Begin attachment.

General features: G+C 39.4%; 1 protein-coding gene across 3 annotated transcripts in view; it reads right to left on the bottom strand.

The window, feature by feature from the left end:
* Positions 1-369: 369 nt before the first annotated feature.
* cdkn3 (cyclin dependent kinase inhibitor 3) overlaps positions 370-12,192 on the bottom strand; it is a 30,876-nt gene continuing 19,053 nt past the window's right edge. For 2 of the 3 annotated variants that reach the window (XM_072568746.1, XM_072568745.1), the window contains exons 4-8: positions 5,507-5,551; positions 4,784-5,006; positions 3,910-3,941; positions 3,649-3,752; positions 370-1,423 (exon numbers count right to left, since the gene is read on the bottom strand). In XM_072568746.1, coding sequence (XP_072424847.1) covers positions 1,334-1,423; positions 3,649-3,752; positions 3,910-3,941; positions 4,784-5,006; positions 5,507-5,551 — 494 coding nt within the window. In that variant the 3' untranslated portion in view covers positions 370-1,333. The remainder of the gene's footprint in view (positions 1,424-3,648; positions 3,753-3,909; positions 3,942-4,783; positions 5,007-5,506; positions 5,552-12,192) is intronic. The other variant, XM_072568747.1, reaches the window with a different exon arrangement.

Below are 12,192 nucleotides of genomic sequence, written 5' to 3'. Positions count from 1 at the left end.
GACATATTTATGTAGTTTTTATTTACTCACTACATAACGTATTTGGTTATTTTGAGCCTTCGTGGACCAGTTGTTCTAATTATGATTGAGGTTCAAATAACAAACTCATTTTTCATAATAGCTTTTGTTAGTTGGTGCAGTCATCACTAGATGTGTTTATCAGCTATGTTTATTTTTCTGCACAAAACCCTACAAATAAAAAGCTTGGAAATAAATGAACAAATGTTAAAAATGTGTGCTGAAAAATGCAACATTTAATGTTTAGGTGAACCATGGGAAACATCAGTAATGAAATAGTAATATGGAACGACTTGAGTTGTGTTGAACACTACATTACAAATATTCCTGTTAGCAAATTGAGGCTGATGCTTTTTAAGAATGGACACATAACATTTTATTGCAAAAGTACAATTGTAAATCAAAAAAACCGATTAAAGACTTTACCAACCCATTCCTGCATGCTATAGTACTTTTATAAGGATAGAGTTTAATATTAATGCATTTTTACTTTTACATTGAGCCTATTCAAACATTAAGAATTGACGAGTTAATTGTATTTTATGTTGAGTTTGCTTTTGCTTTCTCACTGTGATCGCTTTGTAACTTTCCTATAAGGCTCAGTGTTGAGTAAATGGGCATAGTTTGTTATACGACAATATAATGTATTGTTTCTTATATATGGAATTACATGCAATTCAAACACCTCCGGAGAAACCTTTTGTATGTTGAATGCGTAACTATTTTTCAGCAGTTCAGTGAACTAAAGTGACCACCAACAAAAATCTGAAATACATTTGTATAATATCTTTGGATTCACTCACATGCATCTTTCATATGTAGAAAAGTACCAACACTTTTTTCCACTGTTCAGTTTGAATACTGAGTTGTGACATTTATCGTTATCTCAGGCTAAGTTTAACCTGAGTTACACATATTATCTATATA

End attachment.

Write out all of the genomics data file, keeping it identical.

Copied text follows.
General features: G+C 39.4%; 1 protein-coding gene across 3 annotated transcripts in view; it reads right to left on the bottom strand.

The window, feature by feature from the left end:
* Positions 1-369: 369 nt before the first annotated feature.
* cdkn3 (cyclin dependent kinase inhibitor 3) overlaps positions 370-12,192 on the bottom strand; it is a 30,876-nt gene continuing 19,053 nt past the window's right edge. For 2 of the 3 annotated variants that reach the window (XM_072568746.1, XM_072568745.1), the window contains exons 4-8: positions 5,507-5,551; positions 4,784-5,006; positions 3,910-3,941; positions 3,649-3,752; positions 370-1,423 (exon numbers count right to left, since the gene is read on the bottom strand). In XM_072568746.1, coding sequence (XP_072424847.1) covers positions 1,334-1,423; positions 3,649-3,752; positions 3,910-3,941; positions 4,784-5,006; positions 5,507-5,551 — 494 coding nt within the window. In that variant the 3' untranslated portion in view covers positions 370-1,333. The remainder of the gene's footprint in view (positions 1,424-3,648; positions 3,753-3,909; positions 3,942-4,783; positions 5,007-5,506; positions 5,552-12,192) is intronic. The other variant, XM_072568747.1, reaches the window with a different exon arrangement.

Below are 12,192 nucleotides of genomic sequence, written 5' to 3'. Positions count from 1 at the left end.
GACATATTTATGTAGTTTTTATTTACTCACTACATAACGTATTTGGTTATTTTGAGCCTTCGTGGACCAGTTGTTCTAATTATGATTGAGGTTCAAATAACAAACTCATTTTTCATAATAGCTTTTGTTAGTTGGTGCAGTCATCACTAGATGTGTTTATCAGCTATGTTTATTTTTCTGCACAAAACCCTACAAATAAAAAGCTTGGAAATAAATGAACAAATGTTAAAAATGTGTGCTGAAAAATGCAACATTTAATGTTTAGGTGAACCATGGGAAACATCAGTAATGAAATAGTAATATGGAACGACTTGAGTTGTGTTGAACACTACATTACAAATATTCCTGTTAGCAAATTGAGGCTGATGCTTTTTAAGAATGGACACATAACATTTTATTGCAAAAGTACAATTGTAAATCAAAAAAACCGATTAAAGACTTTACCAACCCATTCCTGCATGCTATAGTACTTTTATAAGGATAGAGTTTAATATTAATGCATTTTTACTTTTACATTGAGCCTATTCAAACATTAAGAATTGACGAGTTAATTGTATTTTATGTTGAGTTTGCTTTTGCTTTCTCACTGTGATCGCTTTGTAACTTTCCTATAAGGCTCAGTGTTGAGTAAATGGGCATAGTTTGTTATACGACAATATAATGTATTGTTTCTTATATATGGAATTACATGCAATTCAAACACCTCCGGAGAAACCTTTTGTATGTTGAATGCGTAACTATTTTTCAGCAGTTCAGTGAACTAAAGTGACCACCAACAAAAATCTGAAATACATTTGTATAATATCTTTGGATTCACTCACATGCATCTTTCATATGTAGAAAAGTACCAACACTTTTTTCCACTGTTCAGTTTGAATACTGAGTTGTGACATTTATCGTTATCTCAGGCTAAGTTTAACCTGAGTTACACATATTATCTATATA